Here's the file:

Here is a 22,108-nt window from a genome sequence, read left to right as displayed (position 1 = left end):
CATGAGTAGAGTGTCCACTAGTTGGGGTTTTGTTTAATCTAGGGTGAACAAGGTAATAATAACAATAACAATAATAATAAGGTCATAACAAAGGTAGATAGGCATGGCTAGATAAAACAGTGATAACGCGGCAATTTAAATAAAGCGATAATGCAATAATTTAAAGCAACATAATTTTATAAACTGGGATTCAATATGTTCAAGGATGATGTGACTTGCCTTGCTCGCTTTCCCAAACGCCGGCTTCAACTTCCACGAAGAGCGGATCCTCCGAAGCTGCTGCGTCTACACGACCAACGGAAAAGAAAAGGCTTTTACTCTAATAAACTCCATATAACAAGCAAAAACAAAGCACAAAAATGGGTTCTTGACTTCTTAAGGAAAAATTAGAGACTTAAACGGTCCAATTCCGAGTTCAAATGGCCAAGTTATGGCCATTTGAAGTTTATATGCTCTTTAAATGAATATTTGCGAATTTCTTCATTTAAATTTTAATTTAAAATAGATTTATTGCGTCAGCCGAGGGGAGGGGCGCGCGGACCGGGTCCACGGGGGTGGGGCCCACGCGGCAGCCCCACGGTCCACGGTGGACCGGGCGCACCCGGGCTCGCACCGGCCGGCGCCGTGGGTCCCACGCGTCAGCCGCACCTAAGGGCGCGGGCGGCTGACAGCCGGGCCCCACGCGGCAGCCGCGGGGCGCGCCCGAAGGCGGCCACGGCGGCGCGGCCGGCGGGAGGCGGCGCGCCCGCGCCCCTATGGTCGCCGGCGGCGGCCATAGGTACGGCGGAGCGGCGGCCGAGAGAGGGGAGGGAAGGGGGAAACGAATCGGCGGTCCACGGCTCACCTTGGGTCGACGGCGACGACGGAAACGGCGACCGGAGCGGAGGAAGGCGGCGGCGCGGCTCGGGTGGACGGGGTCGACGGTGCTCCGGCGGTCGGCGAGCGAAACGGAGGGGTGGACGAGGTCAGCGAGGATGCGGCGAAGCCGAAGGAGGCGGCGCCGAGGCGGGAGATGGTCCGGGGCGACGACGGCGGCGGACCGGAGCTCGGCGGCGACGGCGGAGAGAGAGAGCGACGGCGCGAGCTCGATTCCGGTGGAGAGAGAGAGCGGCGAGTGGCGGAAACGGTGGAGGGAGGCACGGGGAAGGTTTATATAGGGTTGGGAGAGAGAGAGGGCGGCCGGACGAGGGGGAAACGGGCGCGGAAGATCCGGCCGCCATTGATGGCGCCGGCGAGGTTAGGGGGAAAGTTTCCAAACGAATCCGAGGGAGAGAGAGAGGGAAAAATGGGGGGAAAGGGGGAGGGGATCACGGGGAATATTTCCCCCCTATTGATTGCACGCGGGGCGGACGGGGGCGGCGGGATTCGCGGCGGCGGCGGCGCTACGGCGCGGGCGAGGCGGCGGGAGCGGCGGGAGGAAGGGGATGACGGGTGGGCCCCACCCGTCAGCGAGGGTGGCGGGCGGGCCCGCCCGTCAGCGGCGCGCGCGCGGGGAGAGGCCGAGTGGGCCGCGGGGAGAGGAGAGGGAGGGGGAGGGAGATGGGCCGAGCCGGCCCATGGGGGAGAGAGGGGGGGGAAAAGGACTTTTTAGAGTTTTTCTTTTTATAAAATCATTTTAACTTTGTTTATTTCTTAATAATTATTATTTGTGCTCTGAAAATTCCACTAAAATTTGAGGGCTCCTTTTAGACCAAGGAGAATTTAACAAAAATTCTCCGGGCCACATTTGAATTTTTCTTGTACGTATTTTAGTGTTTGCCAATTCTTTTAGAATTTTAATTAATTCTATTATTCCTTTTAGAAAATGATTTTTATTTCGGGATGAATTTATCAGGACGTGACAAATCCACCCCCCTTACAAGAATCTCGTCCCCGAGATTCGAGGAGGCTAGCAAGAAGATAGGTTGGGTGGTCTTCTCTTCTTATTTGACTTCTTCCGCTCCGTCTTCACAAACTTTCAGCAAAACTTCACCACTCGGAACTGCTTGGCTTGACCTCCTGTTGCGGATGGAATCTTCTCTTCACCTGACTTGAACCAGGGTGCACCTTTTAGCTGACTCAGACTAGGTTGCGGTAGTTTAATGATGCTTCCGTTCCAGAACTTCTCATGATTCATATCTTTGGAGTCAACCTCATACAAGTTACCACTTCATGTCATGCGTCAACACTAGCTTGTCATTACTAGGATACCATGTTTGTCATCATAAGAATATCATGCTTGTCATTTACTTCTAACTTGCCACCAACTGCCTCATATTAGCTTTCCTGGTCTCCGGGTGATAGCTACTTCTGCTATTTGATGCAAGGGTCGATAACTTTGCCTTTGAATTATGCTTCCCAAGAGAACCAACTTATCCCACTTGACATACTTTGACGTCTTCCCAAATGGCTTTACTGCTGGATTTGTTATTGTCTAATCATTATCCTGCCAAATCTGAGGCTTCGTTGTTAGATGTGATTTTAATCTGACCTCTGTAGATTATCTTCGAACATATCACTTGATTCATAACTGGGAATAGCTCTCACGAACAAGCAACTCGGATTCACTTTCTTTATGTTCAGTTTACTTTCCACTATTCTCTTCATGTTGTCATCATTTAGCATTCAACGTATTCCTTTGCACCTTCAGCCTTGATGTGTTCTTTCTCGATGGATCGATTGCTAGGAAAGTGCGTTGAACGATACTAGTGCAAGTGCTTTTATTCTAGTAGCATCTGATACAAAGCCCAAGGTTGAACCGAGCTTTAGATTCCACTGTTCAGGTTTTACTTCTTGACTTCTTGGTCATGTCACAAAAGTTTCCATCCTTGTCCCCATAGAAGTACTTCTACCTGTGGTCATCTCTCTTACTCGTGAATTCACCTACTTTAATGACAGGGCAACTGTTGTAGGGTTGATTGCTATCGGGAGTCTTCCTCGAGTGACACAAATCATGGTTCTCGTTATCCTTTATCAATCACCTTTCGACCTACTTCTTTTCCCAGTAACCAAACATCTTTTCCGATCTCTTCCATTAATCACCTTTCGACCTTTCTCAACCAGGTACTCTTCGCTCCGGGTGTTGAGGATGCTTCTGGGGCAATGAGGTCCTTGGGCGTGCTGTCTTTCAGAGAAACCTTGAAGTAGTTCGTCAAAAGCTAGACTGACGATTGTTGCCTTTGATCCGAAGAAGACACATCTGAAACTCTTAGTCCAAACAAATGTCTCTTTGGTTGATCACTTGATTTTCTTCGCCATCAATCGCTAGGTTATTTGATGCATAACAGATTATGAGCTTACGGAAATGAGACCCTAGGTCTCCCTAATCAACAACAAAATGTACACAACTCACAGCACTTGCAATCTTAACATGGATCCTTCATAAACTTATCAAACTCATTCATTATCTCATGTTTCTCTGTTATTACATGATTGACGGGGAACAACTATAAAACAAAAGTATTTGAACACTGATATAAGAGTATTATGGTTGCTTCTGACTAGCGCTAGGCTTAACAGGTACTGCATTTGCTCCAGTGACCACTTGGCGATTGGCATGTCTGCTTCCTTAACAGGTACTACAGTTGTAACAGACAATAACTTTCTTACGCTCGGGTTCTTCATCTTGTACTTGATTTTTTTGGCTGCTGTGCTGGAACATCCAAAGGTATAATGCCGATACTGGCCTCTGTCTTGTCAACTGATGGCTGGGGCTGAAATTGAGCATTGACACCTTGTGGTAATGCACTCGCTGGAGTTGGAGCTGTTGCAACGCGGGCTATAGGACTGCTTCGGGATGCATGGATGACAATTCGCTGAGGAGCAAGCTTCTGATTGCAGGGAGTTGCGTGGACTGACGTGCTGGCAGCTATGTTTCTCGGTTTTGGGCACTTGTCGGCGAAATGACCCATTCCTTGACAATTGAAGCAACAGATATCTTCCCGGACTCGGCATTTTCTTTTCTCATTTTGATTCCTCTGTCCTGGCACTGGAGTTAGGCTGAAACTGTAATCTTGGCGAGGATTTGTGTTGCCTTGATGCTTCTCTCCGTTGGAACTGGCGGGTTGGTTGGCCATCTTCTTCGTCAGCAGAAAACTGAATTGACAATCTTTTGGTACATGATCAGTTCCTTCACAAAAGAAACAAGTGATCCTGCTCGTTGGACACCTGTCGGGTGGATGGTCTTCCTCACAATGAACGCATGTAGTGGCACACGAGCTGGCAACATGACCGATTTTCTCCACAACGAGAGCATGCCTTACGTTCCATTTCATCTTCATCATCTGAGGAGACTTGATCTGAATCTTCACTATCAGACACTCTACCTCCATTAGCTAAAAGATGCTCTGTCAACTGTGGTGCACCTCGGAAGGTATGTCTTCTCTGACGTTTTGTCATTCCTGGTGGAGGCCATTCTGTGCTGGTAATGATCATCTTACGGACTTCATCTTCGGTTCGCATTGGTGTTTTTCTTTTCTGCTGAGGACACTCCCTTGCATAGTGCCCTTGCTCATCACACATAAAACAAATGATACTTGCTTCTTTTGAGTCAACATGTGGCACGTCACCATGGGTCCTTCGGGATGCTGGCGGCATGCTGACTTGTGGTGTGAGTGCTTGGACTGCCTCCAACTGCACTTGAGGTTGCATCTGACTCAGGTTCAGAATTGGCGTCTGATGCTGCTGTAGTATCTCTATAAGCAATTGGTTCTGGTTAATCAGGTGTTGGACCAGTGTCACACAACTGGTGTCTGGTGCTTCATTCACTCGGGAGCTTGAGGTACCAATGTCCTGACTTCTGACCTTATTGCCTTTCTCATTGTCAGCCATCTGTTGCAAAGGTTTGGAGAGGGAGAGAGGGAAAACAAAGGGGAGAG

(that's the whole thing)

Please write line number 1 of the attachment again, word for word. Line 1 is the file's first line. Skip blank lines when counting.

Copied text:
Here is a 22,108-nt window from a genome sequence, read left to right as displayed (position 1 = left end):